Thursday, December 2, 2010

Taking a Stab at the Shifting Paradigm

“Every question you ask presupposes an alternative universe” –Tom Raworth

I can't shake the image, as I read David Yezzi's analysis on the decline of poet-critics, of an epaulet-shaking British general striding sword and steed out of the Afghan mountains and verily brimming with the vim and vigor of genuine belief that superior killing abilities equals moral superiority.

What to make of an essay that boldly proclaims “essays and reviews no longer figure as part of a poet's project” in the face of enough ink on “the post-ironic stare” or “the hipster in contemporary American poetry” to choke Donnelly & Co in the heyday of the Yellow Pages? Yezzi appears to long for the resurrection of some sort of dead poet-critics society of the likes of Eliot, Auden, Bogan, Winters, Jarrell and Moore, hard-nosed and discriminating on the verse of their times. However, it doesn't take a familiarity with the work of William Logan to realize how quickly such a world would get very ugly, if only for the alarming speed with which Mssrs. Eliot, Auden et. al. would be dispatched to sweep floors and clean toilets if they didn't modify the rancor of their opinions to fit the current poetry business model. The “po-biz” Ponzi scheme needs continuous infusions of new poets called to greatness from sirens wails to financially support the unremunerative older poets. The bottom line of the enterprise is not served by having any kinds of actual critical standards, lest they scare off any marks. Cutthroat competition and sensitive compassion, after all, make somewhat uncomfortable bedfellows, best not to let discouraging words be heard about other poets in public, right?

That such an obvious conclusion would be lost on Yezzi, a lifetime academic, is damaging enough. He compounds his folly by flapping a stiff-upper-we-have-a-duty-to-be-superior-lip with one sophomoric Victorian truism after another, like “the question, then, is how to shift posthumous conferral of recognition to the living, even a little,” or “to sift with a fine sieve aesthetic material and discard the chaff—is to be conscious as an artist. But, as Eliot notes, this has long been an unpopular stance.” Is there any critical intelligence in this at all? If he can't see that there is just as much purpose on God's green earth for chaff as for wheat, can't he at least see that wheat is treated exactly the same way as chaff in the contemporary poetry world? He seems obsessed with the idea that there are levels of greatness in poets, and that proper recognition is the only thing that is needed to create harmony. It's like Newtonian physics used to explain a Quantum physics universe. Beyond his apparent unfamiliarity with the 40-year work of deconstructionist critics who have shot to holes ideas about recognition, status and objectivity in judgment, has this gentleman ever heard of the internet? Has he spent any actual time comparing the work of the most acclaimed “po-biz” (or as I call it, “pizz”) poets with the work of 20-something students who write blogs? Does he even care that virtually anyone who follows such things knows that what he says is nonsense, that critical decisions to publish, recognize and evangelicize are routinely made without any regard for the standards and discernment he claims are somehow important in the propagation of poetry? I'm not trying to shoot fish in a barrel here, just pointing out that step one to constructing new strategies is admitting that the old paradigm has a problem.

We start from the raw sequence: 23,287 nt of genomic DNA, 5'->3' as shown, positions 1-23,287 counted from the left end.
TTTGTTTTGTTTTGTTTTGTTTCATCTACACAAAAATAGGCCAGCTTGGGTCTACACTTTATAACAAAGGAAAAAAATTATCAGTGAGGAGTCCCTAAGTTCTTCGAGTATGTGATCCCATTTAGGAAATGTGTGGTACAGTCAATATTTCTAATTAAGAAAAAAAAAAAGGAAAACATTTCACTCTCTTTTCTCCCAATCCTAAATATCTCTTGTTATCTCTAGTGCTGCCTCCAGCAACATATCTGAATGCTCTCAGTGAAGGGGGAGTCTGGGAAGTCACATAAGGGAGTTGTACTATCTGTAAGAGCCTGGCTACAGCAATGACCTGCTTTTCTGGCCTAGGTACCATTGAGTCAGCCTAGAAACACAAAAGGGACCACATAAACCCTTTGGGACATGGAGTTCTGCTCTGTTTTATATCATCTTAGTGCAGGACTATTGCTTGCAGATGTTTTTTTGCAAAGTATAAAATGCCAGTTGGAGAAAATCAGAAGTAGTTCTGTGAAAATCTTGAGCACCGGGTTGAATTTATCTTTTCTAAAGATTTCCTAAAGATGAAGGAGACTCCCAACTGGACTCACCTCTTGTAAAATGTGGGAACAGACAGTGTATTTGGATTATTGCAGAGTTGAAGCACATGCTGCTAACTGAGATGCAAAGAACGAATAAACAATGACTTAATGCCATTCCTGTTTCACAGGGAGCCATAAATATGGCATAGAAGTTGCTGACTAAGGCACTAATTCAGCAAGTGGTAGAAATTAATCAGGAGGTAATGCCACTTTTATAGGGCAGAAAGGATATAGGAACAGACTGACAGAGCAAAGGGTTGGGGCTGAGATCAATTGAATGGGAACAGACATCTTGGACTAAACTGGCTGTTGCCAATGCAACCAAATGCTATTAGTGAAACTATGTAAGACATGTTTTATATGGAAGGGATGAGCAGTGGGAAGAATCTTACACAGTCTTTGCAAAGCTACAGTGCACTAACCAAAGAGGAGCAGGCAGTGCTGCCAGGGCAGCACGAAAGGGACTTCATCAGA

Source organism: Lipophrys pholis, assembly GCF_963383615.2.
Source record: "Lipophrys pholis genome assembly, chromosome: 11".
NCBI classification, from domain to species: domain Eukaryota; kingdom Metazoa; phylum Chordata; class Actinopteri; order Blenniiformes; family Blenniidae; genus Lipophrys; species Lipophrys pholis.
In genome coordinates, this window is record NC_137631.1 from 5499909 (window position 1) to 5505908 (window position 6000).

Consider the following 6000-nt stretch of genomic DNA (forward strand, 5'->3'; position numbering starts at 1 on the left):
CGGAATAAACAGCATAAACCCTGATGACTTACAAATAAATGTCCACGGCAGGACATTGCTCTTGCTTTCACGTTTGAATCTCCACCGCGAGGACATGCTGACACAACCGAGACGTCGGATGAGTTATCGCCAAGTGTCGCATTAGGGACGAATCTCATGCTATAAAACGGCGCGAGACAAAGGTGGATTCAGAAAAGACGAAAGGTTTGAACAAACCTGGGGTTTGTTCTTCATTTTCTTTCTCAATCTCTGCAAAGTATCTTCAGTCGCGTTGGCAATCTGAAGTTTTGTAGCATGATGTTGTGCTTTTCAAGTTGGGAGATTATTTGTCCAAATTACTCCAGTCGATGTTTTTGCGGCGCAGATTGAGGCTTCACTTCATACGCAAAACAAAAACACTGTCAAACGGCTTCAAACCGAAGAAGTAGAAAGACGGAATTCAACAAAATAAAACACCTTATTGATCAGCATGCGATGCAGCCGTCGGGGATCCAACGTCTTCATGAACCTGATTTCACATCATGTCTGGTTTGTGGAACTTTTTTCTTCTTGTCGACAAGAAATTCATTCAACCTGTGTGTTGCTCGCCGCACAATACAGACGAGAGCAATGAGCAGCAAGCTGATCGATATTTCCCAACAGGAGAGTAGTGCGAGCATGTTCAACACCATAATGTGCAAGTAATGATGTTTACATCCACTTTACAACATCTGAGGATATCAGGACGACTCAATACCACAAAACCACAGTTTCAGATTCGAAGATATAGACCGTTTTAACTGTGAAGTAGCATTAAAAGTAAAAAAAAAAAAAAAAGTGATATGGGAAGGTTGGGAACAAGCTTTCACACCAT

A good entry point into Yezzi's deluded thinking comes when he finally offers up a decent metaphor. “Few lay people,” he writes, “engage with poetry deeply enough—say, in the way an auto mechanic engages with a Straight 6.” Assuming that he really means by the strange term “lay people” non-poet readers of poetry and not non-professional poets who read poetry, readers don't look at writing like auto mechanics look at cars, but like drivers look at cars. They drive for pleasure and a purpose, not to see what kind of bolts keep the manifold intact. If it's broke, they want it fixed, and are prepared to pay a lot of money to not have it explained to them. What's the point of a troubleshooting manual when the mechanics risk their careers to read one?